Pubs' carbon monoxide levels drop after smoking ban

PUBS across North Somerset have seen a massive reduction in carbon monoxide in the air following the introduction of the Government smoking ban. The figures, released by North Somerset Council, show an average 64 per cent reduction in carbon monoxide (CO)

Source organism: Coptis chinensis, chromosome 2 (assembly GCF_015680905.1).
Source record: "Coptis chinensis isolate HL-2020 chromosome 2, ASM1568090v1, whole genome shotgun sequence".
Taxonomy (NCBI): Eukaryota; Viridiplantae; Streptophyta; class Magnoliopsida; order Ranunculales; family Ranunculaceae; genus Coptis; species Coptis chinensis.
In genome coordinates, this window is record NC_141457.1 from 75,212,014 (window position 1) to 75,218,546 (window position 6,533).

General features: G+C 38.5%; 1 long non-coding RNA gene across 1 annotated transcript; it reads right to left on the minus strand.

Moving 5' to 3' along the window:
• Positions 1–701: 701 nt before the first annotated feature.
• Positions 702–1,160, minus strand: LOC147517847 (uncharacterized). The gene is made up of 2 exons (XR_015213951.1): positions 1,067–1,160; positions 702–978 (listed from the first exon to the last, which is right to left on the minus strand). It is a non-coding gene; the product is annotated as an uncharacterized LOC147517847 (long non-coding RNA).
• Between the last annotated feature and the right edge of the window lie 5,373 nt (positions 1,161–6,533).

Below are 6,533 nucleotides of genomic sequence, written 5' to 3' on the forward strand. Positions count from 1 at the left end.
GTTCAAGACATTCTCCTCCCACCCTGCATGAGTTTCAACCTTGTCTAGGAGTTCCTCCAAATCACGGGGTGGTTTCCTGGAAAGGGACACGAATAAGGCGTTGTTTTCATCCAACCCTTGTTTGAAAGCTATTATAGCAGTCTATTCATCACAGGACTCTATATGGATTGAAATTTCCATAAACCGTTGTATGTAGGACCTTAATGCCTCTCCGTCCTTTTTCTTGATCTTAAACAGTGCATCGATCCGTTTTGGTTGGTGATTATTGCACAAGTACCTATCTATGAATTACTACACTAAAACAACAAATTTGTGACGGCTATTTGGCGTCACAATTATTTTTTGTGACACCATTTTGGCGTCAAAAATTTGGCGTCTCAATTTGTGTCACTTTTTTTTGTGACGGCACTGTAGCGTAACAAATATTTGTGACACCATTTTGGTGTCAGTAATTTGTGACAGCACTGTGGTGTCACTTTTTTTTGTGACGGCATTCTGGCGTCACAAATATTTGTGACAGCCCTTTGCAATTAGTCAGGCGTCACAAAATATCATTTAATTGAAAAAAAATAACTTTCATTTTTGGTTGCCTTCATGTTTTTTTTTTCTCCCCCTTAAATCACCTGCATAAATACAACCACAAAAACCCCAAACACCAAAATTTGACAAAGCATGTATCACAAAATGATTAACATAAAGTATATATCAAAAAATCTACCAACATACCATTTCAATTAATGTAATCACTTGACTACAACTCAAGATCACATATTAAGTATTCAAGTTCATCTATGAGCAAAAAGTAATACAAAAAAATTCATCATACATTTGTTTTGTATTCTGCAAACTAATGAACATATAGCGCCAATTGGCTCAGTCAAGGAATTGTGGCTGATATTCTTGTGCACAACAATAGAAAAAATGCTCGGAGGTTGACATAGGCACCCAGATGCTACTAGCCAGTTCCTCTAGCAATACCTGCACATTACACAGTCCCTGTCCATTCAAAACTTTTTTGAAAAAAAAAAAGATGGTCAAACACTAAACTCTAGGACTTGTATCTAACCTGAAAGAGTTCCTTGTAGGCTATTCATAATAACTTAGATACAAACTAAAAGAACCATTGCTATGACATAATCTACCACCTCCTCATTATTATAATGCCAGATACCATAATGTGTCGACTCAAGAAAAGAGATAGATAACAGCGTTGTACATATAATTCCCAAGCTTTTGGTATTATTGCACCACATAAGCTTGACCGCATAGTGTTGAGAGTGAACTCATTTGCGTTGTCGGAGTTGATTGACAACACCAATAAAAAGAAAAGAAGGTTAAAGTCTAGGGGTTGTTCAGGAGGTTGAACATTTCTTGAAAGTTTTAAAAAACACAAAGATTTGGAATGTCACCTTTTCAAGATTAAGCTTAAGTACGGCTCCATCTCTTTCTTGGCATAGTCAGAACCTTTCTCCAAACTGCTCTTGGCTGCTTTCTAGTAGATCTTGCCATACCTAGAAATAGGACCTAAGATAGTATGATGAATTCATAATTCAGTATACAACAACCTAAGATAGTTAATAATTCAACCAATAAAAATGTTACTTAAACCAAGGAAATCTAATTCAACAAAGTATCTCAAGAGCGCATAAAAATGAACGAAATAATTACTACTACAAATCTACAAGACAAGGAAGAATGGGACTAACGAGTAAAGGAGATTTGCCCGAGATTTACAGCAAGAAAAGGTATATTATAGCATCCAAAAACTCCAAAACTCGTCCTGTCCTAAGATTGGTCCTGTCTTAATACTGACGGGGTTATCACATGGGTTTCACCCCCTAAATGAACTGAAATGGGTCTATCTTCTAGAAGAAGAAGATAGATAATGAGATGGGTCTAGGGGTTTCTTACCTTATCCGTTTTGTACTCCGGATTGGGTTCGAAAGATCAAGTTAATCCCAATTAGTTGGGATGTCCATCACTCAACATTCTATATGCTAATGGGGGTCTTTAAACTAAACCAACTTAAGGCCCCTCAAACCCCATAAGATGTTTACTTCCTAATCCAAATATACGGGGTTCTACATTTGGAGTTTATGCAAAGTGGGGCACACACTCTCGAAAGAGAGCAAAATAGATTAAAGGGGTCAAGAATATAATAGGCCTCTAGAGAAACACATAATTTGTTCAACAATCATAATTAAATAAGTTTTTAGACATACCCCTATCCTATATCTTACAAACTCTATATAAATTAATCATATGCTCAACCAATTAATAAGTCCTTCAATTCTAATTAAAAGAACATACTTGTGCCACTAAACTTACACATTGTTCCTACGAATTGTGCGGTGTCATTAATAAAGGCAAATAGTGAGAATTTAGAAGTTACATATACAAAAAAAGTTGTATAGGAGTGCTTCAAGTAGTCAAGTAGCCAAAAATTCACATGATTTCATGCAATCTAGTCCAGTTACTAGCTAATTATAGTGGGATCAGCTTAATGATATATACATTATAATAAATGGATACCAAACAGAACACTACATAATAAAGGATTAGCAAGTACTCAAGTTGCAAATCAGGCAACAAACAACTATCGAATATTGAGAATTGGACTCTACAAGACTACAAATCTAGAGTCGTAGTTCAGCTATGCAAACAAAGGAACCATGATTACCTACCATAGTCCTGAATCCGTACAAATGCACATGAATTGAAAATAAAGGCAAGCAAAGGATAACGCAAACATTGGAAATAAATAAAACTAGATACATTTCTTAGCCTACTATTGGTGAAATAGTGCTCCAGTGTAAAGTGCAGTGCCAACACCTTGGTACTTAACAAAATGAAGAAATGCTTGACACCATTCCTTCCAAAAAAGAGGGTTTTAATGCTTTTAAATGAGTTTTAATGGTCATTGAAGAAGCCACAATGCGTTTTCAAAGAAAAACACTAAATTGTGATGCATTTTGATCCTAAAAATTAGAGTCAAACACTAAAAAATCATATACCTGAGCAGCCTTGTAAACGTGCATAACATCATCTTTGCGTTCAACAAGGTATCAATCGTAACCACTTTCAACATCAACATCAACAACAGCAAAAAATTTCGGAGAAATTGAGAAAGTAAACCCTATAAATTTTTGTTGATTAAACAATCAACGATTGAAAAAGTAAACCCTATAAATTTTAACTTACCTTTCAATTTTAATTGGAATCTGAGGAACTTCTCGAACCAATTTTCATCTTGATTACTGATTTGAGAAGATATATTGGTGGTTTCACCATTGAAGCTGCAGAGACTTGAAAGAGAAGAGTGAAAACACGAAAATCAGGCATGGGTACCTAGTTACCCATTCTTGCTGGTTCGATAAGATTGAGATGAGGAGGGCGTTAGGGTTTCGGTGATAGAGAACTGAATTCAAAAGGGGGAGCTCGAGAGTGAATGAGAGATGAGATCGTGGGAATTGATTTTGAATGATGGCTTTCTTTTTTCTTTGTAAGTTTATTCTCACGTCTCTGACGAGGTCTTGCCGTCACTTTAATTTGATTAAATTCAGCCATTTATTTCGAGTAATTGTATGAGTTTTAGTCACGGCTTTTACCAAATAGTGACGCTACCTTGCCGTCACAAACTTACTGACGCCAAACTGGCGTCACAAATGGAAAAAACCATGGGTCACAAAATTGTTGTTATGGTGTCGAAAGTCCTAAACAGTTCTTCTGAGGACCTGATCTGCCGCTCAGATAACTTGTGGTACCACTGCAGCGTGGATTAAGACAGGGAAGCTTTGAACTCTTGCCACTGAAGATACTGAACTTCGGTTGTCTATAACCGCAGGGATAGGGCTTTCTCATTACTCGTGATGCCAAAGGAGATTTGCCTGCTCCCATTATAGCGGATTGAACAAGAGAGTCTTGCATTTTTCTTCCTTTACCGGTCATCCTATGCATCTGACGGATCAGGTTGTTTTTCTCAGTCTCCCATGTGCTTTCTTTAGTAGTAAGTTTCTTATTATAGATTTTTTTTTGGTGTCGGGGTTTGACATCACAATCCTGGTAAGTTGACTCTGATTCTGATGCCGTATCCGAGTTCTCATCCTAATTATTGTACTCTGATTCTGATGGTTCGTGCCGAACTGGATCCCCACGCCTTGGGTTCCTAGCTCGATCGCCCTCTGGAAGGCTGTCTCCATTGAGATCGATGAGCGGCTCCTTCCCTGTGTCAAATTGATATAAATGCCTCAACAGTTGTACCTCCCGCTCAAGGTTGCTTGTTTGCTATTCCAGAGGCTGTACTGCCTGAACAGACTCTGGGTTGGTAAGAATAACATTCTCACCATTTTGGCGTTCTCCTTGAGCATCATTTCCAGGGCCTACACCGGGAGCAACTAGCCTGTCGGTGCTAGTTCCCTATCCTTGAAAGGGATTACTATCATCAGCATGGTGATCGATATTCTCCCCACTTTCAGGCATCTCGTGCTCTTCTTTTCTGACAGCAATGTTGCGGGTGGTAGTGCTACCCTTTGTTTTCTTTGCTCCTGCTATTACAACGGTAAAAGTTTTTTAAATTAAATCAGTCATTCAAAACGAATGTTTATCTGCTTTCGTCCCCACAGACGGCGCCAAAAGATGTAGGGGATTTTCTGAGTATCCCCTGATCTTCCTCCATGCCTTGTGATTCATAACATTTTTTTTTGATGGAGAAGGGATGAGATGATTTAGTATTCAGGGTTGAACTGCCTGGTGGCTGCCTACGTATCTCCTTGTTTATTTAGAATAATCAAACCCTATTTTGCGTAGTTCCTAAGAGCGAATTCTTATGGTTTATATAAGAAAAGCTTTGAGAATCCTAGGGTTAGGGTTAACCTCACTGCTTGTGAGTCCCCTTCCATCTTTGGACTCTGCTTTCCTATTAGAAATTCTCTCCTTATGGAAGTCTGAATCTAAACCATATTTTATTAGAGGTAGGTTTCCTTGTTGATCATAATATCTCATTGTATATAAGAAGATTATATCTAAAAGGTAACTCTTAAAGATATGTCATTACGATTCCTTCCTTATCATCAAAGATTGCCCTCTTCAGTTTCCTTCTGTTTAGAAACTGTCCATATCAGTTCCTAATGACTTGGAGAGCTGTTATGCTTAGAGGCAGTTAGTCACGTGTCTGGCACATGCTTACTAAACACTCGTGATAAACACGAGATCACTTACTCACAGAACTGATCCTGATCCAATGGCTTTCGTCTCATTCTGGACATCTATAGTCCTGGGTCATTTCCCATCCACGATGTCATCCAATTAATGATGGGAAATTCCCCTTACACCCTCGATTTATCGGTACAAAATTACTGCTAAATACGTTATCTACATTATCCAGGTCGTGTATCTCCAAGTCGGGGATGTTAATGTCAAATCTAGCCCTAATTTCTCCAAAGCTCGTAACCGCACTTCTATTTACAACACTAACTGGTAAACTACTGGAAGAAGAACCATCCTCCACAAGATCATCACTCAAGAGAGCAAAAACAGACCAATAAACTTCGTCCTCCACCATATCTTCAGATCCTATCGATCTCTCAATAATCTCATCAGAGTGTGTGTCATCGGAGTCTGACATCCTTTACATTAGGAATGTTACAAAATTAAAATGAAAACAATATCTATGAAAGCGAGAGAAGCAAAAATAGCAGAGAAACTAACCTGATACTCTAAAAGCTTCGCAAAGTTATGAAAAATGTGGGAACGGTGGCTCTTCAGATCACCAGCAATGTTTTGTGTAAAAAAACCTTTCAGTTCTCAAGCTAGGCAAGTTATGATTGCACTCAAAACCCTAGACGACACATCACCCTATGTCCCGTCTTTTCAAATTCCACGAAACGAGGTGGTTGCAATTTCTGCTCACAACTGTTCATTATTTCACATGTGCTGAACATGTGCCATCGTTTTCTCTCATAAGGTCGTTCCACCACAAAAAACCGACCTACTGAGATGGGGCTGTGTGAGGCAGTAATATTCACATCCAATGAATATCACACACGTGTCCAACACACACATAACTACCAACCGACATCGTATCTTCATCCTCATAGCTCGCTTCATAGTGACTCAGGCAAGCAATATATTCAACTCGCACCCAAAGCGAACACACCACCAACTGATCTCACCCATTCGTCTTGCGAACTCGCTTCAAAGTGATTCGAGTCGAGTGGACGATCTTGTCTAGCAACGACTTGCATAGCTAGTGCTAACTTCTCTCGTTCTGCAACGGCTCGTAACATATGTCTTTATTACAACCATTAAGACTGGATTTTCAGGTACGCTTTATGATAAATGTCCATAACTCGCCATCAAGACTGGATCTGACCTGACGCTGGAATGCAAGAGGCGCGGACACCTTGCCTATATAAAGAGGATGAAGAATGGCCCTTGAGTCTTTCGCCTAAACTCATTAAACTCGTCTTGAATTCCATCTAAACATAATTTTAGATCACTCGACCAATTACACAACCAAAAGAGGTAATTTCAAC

PUBS across North Somerset have seen a massive reduction in carbon monoxide in the air following the introduction of the Government smoking ban.The figures, released by North Somerset Council, show an average 64 per cent reduction in carbon monoxide (CO) in the air of four pubs.The gas, which can be deadly in large doses, is caused by the secondhand smoke in cigarettes, as well as boilers and motor vehicles.The tests were carried out in May and August, before and after the July 1 ban came into force.Investigators used an electrochemical monoxide monitor to measure the levels of the gas in the air every five minutes over three days.The tests were carried out as part of the council's routine monitoring by Bristol City Council Scientific Services.The results show the Crab Apple in Clevedon saw the largest drop in CO and was down 87 per cent. In Nailsea The Blue Flame saw a reduction of 71 per cent and the Royal Oak a drop of 33 per cent.The Anchor Inn at Easton-in-Gordano also saw an improvement in air quality with the amount of CO dropping 73 per cent.North Somerset Council executive member for environment Councillor Carl Francis-Pester said: "It is excellent to see the positive impact the smoke free laws are having on workplaces, particularly pubs. "Not only is this brilliant news for anyone who works in these environments, it is also great for visitors."The smoke-free laws made it illegal to light up in virtually all enclosed public buildings.The regulations have been well complied with in North Somerset with no fixed penalty notices or prosecutions issued in the first two months.


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